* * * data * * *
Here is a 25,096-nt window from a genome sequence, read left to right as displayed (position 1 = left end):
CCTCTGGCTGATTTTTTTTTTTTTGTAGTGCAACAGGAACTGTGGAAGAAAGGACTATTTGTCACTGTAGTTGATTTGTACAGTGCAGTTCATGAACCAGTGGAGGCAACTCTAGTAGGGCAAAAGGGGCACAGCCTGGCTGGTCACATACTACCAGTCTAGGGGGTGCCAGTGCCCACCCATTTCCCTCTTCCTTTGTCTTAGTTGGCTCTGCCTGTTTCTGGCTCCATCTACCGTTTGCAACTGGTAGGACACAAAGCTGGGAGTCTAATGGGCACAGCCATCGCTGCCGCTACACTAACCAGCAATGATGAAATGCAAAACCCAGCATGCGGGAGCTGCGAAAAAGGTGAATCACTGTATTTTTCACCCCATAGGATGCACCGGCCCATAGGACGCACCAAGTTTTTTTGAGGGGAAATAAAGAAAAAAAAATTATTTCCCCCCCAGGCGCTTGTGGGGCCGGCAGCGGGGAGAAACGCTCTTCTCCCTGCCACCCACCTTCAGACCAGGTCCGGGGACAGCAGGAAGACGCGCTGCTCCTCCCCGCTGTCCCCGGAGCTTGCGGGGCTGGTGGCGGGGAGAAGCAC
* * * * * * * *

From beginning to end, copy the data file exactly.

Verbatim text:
Here is a 25,096-nt window from a genome sequence, read left to right as displayed (position 1 = left end):
CCTCTGGCTGATTTTTTTTTTTTTGTAGTGCAACAGGAACTGTGGAAGAAAGGACTATTTGTCACTGTAGTTGATTTGTACAGTGCAGTTCATGAACCAGTGGAGGCAACTCTAGTAGGGCAAAAGGGGCACAGCCTGGCTGGTCACATACTACCAGTCTAGGGGGTGCCAGTGCCCACCCATTTCCCTCTTCCTTTGTCTTAGTTGGCTCTGCCTGTTTCTGGCTCCATCTACCGTTTGCAACTGGTAGGACACAAAGCTGGGAGTCTAATGGGCACAGCCATCGCTGCCGCTACACTAACCAGCAATGATGAAATGCAAAACCCAGCATGCGGGAGCTGCGAAAAAGGTGAATCACTGTATTTTTCACCCCATAGGATGCACCGGCCCATAGGACGCACCAAGTTTTTTTGAGGGGAAATAAAGAAAAAAAAATTATTTCCCCCCCAGGCGCTTGTGGGGCCGGCAGCGGGGAGAAACGCTCTTCTCCCTGCCACCCACCTTCAGACCAGGTCCGGGGACAGCAGGAAGACGCGCTGCTCCTCCCCGCTGTCCCCGGAGCTTGCGGGGCTGGTGGCGGGGAGAAGCAC